How You Can Use Essential Oils with Your Horses
While research results are exciting and demonstrate the potential use of essential oils as alternative therapies for horses, you should always be cautious when first using them. It is always recommended to discuss the use of any essential oil with your veterinarian. This is because many essential oils are produced in extremely concentrated volumes. Thus, most will require some careful preparation and dilution before being safely used with your horse.
One of the most important tips to remember when using any essential oil is that they should never be added to a horse’s food or water. They should only be used as a topical remedy or as aromatherapy. Additionally, some essential oils may be toxic, like tea tree oil, or they can cause an allergic reaction.
Some general tips when first using essential oils include:
- Always be sure to follow manufacturer’s recommendations. This is especially true when it comes to diluting any essential oil.
- Never apply any essential oil to the skin of the horse until it is diluted. It is often recommended to apply a small amount to the skin of a horse when first using it to check for any allergic reactions.
- Horses have a keen sense of smell; thus, any aromatherapy should slowly be introduced. Some recommend spreading the oil on your hands and then letting your horse sniff them first.
- More is NEVER better. Always be cautious in amounts used and follow manufacturer's instructions.
- Avoid blue tansy, garlic, yarrow, clover buds, wintergreen, and birch essential oils for your horses.
- If ever in doubt on using any essential oil, always check with your veterinarian for advice.
Which Essential Oils are Recommended for Horses?
Below is a list of some common essential oils for horses and their purported claims. As a reminder, many of the benefits claimed for many of these essential oils are anecdotal, meaning they are not backed by scientific research in horses. However, scientists around the world are now investigating the benefits of essential oils.
Lavender claims to help with anxiety, provide pain relief, alleviate difficulty with breathing, stress relief, can stimulate healing and is used as an insect repellent.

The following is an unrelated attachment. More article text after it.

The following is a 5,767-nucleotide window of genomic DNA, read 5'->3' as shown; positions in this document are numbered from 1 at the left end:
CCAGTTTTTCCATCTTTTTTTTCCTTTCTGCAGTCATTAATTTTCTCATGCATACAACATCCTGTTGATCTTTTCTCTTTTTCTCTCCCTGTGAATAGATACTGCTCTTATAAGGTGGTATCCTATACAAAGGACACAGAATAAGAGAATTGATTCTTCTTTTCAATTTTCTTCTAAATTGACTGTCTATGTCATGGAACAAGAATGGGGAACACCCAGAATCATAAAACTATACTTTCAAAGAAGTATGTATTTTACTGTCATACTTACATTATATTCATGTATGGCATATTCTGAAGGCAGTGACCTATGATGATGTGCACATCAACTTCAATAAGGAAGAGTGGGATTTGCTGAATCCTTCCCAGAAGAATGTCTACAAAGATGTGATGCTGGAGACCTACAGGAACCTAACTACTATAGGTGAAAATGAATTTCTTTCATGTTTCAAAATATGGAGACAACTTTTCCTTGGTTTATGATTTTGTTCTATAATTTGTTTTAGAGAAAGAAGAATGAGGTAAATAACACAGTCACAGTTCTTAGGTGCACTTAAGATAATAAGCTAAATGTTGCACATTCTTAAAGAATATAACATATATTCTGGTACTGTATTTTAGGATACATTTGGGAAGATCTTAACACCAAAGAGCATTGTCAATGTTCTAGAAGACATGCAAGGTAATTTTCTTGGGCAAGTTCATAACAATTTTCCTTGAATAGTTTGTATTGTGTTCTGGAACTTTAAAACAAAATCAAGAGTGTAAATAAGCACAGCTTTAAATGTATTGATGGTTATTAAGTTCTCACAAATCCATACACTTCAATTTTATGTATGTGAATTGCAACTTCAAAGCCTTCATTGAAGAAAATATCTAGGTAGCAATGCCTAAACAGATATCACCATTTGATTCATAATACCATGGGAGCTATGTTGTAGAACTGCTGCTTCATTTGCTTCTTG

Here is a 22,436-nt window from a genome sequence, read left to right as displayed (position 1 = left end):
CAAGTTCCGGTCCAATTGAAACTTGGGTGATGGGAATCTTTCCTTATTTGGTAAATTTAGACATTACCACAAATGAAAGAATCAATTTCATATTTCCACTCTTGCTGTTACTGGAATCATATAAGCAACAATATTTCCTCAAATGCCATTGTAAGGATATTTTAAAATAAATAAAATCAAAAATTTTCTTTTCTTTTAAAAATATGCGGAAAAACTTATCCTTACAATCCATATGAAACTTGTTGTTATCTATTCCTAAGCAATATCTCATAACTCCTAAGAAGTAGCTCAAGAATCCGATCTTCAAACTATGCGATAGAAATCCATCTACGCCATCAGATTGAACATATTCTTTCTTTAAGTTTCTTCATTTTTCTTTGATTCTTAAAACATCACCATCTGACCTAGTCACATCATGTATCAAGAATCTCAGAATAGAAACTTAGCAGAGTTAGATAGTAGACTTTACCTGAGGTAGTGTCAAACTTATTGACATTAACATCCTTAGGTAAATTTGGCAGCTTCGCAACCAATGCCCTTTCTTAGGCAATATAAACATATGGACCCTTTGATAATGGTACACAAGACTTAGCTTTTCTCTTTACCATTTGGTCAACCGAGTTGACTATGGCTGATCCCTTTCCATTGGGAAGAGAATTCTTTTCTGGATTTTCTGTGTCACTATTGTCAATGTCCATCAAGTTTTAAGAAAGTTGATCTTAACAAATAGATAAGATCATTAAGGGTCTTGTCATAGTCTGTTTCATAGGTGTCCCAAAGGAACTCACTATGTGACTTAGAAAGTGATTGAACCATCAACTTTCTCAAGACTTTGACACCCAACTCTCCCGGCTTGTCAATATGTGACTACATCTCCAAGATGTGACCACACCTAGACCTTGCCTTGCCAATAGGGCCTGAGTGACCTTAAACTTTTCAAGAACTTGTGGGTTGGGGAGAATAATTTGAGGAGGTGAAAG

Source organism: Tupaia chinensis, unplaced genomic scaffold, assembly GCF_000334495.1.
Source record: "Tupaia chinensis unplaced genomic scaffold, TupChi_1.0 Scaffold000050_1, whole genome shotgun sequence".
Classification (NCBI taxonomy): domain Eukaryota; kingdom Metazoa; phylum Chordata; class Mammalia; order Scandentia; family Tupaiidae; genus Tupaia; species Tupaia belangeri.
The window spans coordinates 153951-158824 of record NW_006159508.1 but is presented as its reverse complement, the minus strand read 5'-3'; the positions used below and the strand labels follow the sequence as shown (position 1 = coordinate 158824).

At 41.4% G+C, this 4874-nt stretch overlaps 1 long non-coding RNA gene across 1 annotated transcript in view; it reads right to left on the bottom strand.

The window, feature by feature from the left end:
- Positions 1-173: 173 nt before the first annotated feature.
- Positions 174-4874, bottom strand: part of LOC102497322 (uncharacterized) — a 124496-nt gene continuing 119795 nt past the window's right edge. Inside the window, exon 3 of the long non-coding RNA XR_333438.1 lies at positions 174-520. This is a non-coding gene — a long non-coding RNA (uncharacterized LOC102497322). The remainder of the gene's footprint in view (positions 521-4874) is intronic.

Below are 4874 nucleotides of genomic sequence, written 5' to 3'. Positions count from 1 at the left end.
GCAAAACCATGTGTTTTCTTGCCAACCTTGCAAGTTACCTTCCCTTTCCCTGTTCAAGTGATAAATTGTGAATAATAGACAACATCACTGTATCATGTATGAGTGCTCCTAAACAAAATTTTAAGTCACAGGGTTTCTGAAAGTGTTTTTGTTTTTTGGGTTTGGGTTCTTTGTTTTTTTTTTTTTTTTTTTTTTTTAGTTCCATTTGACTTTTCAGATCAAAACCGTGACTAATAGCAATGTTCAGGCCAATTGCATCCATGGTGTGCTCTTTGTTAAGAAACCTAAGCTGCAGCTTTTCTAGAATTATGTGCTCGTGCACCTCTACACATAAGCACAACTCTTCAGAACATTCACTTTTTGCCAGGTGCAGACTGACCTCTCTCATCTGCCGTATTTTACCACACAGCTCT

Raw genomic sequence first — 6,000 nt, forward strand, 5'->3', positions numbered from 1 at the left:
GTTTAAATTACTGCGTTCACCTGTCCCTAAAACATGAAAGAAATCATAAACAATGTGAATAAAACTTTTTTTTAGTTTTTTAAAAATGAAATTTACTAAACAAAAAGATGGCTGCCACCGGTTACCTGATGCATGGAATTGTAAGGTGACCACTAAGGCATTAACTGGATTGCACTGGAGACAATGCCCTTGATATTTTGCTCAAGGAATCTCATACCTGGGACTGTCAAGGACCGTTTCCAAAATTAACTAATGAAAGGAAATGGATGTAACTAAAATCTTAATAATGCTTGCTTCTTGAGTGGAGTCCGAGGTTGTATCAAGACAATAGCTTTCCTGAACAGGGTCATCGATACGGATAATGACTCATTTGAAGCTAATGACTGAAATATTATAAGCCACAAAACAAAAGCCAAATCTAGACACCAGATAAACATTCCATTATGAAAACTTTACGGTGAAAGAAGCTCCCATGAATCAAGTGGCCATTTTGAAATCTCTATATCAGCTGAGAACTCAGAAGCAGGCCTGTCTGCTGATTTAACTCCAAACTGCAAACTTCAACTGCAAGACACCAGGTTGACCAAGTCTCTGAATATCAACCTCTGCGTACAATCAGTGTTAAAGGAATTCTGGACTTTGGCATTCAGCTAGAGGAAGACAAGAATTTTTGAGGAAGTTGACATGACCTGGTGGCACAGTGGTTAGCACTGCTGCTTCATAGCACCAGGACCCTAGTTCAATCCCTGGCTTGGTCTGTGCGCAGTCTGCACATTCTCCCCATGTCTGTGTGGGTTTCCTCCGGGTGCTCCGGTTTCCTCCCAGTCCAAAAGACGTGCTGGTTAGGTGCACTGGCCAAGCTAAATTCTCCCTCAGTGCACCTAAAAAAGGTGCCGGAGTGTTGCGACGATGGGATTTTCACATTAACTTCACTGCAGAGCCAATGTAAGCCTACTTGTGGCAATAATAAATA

Peppermint claims to provide pain relief, has anti-inflammatory properties, gives horses better mental clarity, alleviates difficulty with breathing, and improves circulation.
Chamomile claims to help alleviate stress and relax horses, aids in digestion and liver health, helps with anxiety, provides stress relief, and has anti-inflammatory properties.
Tea Tree Oil claims to be an antiseptic that can help treat wounds, insect bites or other skin irritation due to its antimicrobial properties. It is especially useful as an insect repellent. CAUTION with horses, as tea tree oil can be toxic and should never be ingested.
Geranium claims to be useful as an anti-stress and anti-anxiety essential oil. Also purported to help alleviate sore muscles. Additionally, it can be a good insect repellent and has antimicrobial properties, which would be useful to help treat wounds, insect bites or other skin irritation.
Eucalyptus claims to help alleviate difficulty with breathing, helps improve mood of the horse, can be useful as an insect repellent and improves immune system function. CAUTION with horses, as eucalyptus can be toxic if ingested.
Lemongrass claims to help horses learn and focus. It can be useful in strengthening a horse’s immune system and can help alleviate pain. Lemongrass has been recommended to help treat sore shins and horses with tendon injuries.
Frankincense claims to help improve a horse’s mood, strengthen their immune system, and has good antiseptic qualities to treat wounds. Others recommend using to help alleviate breathing difficulties.
Carrot Seed claims to help with irritated skin, alleviate joint pain or discomfort, promotes general improved liver function, and strengthen hooves.
Basil claims to help relieve muscle soreness and tension and improves focus and alertness.
Bergamot claims to help reduce anxiety and stress in horses. It is useful as an antiseptic and alleviates skin irritation, insect bites and can help improve digestion and immunity.
Juniper claims to have both antimicrobial and anti-inflammatory properties. Useful as an antiseptic to treat wounds, insect bites, or skin irritation. Also, can act as an antidiuretic with horses that are retaining water.
Poutaraund, A. et al. (2017). Lavender essential oil decreases stress response of horses. Environmental Chemistry Letters. Published online at http://dx.doi.org/10.1007/s10311-017-0681-8
Huerta, B. et al. (2016). Essential oils in the control of infections by Straphylococcus xylosus in horses. Journal of Equine Veterinary Science 38:19-23.
Cox, A. et al. (2020). Essential oil sprays reduce clinical signs of insect bite hypersensitivity in horses. Australian Veterinary Journal. Published online at https://doi.org/10.1111/avj.12963